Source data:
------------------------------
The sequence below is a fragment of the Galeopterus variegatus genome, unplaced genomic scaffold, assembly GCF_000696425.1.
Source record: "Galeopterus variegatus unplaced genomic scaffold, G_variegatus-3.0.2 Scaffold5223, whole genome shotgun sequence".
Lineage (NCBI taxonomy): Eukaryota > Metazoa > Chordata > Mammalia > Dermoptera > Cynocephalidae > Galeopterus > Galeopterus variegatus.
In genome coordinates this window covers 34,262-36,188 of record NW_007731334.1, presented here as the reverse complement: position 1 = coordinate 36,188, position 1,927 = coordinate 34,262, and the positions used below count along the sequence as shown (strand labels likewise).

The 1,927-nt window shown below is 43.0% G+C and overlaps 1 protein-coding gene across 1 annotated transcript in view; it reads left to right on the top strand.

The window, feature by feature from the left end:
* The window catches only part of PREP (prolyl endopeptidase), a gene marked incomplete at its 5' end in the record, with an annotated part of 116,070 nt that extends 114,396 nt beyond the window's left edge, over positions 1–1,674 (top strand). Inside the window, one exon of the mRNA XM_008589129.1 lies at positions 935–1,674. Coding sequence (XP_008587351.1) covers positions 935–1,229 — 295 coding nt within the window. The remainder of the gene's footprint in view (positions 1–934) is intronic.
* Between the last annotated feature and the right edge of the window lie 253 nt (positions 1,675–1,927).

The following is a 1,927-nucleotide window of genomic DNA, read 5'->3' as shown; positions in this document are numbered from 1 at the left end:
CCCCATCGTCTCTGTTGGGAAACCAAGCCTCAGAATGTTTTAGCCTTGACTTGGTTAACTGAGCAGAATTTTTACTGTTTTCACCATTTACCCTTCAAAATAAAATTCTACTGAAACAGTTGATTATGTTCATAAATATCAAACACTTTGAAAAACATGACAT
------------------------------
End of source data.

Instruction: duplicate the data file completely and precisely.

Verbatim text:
The sequence below is a fragment of the Galeopterus variegatus genome, unplaced genomic scaffold, assembly GCF_000696425.1.
Source record: "Galeopterus variegatus unplaced genomic scaffold, G_variegatus-3.0.2 Scaffold5223, whole genome shotgun sequence".
Lineage (NCBI taxonomy): Eukaryota > Metazoa > Chordata > Mammalia > Dermoptera > Cynocephalidae > Galeopterus > Galeopterus variegatus.
In genome coordinates this window covers 34,262-36,188 of record NW_007731334.1, presented here as the reverse complement: position 1 = coordinate 36,188, position 1,927 = coordinate 34,262, and the positions used below count along the sequence as shown (strand labels likewise).

The 1,927-nt window shown below is 43.0% G+C and overlaps 1 protein-coding gene across 1 annotated transcript in view; it reads left to right on the top strand.

The window, feature by feature from the left end:
* The window catches only part of PREP (prolyl endopeptidase), a gene marked incomplete at its 5' end in the record, with an annotated part of 116,070 nt that extends 114,396 nt beyond the window's left edge, over positions 1–1,674 (top strand). Inside the window, one exon of the mRNA XM_008589129.1 lies at positions 935–1,674. Coding sequence (XP_008587351.1) covers positions 935–1,229 — 295 coding nt within the window. The remainder of the gene's footprint in view (positions 1–934) is intronic.
* Between the last annotated feature and the right edge of the window lie 253 nt (positions 1,675–1,927).

The following is a 1,927-nucleotide window of genomic DNA, read 5'->3' as shown; positions in this document are numbered from 1 at the left end:
CCCCATCGTCTCTGTTGGGAAACCAAGCCTCAGAATGTTTTAGCCTTGACTTGGTTAACTGAGCAGAATTTTTACTGTTTTCACCATTTACCCTTCAAAATAAAATTCTACTGAAACAGTTGATTATGTTCATAAATATCAAACACTTTGAAAAACATGACAT